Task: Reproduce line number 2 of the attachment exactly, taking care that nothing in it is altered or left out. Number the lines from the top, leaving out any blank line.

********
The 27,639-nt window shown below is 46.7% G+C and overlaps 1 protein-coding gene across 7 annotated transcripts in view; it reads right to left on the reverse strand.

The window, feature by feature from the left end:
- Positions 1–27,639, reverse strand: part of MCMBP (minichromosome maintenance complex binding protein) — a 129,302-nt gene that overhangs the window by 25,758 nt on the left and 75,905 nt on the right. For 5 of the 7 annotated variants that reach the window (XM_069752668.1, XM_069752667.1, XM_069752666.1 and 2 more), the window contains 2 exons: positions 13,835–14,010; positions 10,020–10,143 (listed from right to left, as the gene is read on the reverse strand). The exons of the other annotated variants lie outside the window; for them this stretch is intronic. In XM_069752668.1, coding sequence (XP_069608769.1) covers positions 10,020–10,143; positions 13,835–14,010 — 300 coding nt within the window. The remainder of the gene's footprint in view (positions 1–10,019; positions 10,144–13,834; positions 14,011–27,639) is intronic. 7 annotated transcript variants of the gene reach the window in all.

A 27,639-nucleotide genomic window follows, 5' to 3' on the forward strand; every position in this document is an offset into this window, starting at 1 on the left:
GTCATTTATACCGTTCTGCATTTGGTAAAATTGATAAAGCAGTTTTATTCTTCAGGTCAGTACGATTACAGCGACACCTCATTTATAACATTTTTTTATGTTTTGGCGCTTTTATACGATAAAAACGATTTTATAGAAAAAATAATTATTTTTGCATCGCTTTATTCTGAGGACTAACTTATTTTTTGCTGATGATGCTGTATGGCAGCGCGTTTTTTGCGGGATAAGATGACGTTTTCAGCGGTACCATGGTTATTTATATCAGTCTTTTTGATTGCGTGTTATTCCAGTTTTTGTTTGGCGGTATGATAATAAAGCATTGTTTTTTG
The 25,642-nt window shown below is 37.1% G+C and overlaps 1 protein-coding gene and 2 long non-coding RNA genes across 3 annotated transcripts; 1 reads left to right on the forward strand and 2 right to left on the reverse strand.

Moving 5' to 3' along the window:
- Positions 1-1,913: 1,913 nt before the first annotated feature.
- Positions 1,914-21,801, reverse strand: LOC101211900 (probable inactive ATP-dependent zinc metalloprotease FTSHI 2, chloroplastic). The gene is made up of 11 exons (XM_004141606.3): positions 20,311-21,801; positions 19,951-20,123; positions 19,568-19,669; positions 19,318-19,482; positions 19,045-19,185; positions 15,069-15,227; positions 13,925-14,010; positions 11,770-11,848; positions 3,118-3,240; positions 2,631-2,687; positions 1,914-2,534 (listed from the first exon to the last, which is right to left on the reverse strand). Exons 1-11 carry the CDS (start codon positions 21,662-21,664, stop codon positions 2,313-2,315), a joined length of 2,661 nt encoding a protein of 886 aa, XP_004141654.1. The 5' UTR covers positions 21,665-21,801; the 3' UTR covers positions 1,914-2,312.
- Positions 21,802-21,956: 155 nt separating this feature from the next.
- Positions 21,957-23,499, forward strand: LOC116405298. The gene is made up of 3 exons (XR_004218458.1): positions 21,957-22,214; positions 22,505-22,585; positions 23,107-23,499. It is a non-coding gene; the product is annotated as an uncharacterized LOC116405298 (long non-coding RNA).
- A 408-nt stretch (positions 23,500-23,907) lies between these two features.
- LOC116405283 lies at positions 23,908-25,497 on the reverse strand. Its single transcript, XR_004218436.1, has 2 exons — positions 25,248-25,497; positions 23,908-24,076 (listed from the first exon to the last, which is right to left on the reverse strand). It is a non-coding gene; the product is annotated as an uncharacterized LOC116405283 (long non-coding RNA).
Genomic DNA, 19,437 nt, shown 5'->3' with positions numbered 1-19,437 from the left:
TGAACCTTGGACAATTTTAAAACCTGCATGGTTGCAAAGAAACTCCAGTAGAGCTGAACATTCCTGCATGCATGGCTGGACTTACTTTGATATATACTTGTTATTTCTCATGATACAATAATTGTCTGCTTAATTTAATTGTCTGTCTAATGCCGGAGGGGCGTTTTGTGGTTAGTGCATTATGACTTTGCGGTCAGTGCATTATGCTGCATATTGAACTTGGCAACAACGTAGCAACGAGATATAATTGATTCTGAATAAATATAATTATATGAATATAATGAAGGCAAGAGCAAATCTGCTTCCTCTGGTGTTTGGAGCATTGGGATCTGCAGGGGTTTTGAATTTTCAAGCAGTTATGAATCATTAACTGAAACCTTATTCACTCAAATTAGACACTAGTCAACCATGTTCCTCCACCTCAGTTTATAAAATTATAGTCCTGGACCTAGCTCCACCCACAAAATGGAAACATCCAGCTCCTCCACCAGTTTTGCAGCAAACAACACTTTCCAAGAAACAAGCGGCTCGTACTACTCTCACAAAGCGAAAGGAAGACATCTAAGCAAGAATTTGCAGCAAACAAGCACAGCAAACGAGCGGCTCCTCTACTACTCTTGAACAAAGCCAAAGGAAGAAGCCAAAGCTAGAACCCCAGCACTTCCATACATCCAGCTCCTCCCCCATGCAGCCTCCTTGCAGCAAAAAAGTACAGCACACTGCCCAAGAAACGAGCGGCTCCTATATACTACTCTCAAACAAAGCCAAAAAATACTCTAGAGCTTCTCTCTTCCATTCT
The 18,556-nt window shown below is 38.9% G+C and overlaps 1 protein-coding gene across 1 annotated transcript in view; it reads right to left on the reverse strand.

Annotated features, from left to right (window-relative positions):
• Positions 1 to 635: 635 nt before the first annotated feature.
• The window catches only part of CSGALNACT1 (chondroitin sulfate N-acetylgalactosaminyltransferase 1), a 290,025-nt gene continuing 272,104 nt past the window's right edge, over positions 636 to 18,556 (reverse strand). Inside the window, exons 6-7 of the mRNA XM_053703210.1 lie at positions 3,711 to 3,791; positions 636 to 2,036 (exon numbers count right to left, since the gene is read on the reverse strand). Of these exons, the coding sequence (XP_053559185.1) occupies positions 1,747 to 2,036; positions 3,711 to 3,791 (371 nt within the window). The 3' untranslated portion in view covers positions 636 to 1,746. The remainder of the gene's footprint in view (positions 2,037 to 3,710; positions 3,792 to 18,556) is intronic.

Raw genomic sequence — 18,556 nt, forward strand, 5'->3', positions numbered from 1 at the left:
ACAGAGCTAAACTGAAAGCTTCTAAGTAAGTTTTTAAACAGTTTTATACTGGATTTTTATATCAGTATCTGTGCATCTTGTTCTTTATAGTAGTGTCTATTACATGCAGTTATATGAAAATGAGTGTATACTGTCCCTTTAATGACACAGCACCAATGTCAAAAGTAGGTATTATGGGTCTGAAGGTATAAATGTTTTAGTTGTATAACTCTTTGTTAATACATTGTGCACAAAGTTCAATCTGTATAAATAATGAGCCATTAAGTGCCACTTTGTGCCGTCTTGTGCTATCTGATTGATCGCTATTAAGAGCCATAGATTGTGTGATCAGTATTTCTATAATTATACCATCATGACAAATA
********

The window, feature by feature from the left end: